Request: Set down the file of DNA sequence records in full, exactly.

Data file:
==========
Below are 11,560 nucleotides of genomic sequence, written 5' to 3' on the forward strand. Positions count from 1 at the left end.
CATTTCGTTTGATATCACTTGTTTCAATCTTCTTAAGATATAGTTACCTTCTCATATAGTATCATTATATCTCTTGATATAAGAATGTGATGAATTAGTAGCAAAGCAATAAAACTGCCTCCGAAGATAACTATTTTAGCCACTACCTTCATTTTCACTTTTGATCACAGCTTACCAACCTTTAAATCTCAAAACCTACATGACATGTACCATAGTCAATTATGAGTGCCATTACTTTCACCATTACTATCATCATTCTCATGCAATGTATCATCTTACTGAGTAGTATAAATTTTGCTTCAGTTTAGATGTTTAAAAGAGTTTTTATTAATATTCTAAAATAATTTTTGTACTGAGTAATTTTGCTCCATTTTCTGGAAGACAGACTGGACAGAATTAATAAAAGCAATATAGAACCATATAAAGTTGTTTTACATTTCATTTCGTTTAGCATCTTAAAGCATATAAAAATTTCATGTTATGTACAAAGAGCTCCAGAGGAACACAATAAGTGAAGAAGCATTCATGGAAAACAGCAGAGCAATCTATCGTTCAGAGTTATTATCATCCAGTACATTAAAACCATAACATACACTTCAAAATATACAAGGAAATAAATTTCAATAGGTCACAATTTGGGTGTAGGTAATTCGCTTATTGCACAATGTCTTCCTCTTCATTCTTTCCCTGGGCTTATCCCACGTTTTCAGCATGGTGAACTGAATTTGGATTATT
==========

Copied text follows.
Below are 11,560 nucleotides of genomic sequence, written 5' to 3' on the forward strand. Positions count from 1 at the left end.
CATTTCGTTTGATATCACTTGTTTCAATCTTCTTAAGATATAGTTACCTTCTCATATAGTATCATTATATCTCTTGATATAAGAATGTGATGAATTAGTAGCAAAGCAATAAAACTGCCTCCGAAGATAACTATTTTAGCCACTACCTTCATTTTCACTTTTGATCACAGCTTACCAACCTTTAAATCTCAAAACCTACATGACATGTACCATAGTCAATTATGAGTGCCATTACTTTCACCATTACTATCATCATTCTCATGCAATGTATCATCTTACTGAGTAGTATAAATTTTGCTTCAGTTTAGATGTTTAAAAGAGTTTTTATTAATATTCTAAAATAATTTTTGTACTGAGTAATTTTGCTCCATTTTCTGGAAGACAGACTGGACAGAATTAATAAAAGCAATATAGAACCATATAAAGTTGTTTTACATTTCATTTCGTTTAGCATCTTAAAGCATATAAAAATTTCATGTTATGTACAAAGAGCTCCAGAGGAACACAATAAGTGAAGAAGCATTCATGGAAAACAGCAGAGCAATCTATCGTTCAGAGTTATTATCATCCAGTACATTAAAACCATAACATACACTTCAAAATATACAAGGAAATAAATTTCAATAGGTCACAATTTGGGTGTAGGTAATTCGCTTATTGCACAATGTCTTCCTCTTCATTCTTTCCCTGGGCTTATCCCACGTTTTCAGCATGGTGAACTGAATTTGGATTATT